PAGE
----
New2 Horizons

New Horizons: One Year Later

For a great many of us, video games have been a refuge to lean into over the past year, when isolation has become all too normal.

But one game series takes the idea of an imaginary refuge to the next level, and March 20 was the first anniversary of this series’ newest installment.

Animal Crossing: New Horizons came out almost exactly a year ago. Its release date unknowingly was aligned perfectly with the start of the COVID-19 pandemic; just as it was setting in that isolation could be our new way of life, at least for a time.

To the uninitiated: Animal Crossing is a series of life simulator games renowned for allowing the player great flexibility in what they can accomplish.

But the main draw of Animal Crossing and its newest edition, in my opinion, is the villagers.

The player, a human, is dropped in the middle of a deserted island. Through developing the island into a veritable paradise, the player can coax a variety of adorable anthropomorphic animal friends (a big variety; over 400 villagers exist!) into living as their neighbor on their island.

What makes these villagers special is a combination of their unique attributes: each villager has a different temperament, different hobbies, different species, different designs, and even different décor in their little houses.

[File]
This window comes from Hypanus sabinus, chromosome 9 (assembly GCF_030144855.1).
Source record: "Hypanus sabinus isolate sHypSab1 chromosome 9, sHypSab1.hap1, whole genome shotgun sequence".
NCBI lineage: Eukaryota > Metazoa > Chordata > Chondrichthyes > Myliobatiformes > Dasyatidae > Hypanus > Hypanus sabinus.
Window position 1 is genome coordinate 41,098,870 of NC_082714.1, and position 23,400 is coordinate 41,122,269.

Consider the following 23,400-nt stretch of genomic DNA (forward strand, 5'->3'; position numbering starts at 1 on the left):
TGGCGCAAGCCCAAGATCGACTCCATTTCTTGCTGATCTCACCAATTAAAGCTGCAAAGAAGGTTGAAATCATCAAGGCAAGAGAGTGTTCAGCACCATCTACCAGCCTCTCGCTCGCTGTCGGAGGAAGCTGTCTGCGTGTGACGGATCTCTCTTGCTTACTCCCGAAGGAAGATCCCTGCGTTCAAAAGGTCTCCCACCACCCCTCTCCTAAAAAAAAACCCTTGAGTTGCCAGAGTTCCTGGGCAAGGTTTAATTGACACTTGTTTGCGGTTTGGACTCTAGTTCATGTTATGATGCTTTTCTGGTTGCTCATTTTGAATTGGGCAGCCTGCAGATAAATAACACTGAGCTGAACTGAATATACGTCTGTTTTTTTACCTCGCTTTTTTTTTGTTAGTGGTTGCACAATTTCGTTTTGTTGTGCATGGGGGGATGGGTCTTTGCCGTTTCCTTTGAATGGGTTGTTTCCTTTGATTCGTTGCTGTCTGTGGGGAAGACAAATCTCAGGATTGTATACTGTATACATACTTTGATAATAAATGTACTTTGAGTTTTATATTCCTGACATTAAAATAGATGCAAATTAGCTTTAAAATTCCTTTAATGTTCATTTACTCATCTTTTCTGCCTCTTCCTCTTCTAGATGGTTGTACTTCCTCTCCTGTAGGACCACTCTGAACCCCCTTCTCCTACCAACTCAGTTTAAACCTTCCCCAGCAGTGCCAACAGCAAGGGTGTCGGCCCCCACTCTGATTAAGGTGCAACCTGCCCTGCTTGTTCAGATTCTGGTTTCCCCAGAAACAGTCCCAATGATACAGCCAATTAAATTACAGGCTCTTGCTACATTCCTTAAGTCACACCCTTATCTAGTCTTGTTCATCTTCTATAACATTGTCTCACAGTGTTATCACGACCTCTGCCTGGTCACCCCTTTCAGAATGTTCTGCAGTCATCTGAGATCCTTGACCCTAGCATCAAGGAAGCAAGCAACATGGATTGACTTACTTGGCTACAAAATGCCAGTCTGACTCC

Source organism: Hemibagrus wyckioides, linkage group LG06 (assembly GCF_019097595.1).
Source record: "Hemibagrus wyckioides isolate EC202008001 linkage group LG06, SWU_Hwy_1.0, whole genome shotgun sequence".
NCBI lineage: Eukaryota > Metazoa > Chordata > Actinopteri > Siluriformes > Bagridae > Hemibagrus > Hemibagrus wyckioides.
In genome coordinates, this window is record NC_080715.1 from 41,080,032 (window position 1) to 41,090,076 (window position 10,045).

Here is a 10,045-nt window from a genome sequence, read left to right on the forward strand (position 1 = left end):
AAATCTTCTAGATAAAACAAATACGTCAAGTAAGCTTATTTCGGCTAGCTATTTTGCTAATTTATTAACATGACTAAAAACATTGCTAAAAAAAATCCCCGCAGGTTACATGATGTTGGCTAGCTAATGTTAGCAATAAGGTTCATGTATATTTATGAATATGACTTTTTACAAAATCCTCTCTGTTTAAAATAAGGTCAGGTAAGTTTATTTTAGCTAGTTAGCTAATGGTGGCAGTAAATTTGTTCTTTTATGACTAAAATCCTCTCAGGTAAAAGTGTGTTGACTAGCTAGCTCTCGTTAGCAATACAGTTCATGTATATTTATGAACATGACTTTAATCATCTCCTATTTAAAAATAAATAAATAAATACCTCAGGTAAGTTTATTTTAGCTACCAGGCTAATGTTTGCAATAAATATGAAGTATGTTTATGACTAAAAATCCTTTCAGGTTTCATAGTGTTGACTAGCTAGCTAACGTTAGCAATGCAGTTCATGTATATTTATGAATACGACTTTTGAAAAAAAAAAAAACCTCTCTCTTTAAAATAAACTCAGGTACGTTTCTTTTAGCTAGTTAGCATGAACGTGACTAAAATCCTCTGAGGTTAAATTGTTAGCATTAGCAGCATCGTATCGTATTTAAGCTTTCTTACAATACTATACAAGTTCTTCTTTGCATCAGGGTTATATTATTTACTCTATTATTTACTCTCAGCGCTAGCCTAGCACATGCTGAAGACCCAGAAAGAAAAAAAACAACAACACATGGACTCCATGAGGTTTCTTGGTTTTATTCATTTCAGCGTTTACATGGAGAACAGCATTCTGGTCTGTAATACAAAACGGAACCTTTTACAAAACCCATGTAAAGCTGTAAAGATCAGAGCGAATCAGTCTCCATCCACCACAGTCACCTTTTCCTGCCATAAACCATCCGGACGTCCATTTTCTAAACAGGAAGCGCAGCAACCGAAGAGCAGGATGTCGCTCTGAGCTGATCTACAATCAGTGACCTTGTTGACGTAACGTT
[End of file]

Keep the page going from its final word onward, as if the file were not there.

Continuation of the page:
The endurance of this type of leisurely sim game has only been strengthened by people’s desire for interaction in our world which has been crippled by loneliness and sickness. New Horizons is a shining example of a game that can be picked up at any time, be enjoyed for any amount of time while likewise giving a sad heart a much-needed boost of unadulterated friendliness and cuteness.

The beauty of New Horizons lies in its relative simplicity: there truly is no “end” proper to this game.  The tasks go on for as long as you’re willing to keep completing them, and you are encouraged to play and explore at your own pace. Time moves by like it does in real life. But the escape to a tropical paradise that New Horizons offers up is so cathartic in the wake of a year under the yoke of coronavirus and its devastation.

It’s been a long 12 months. As of late, whenever I haven’t had a great day; whenever it’s rainy and gloomy outside; whenever I need a break from the bustle of real life and the stress of my responsibilities; I know, at least these days, that I can simply turn on my trusty Nintendo Switch and say “hey” to some of my deer friends.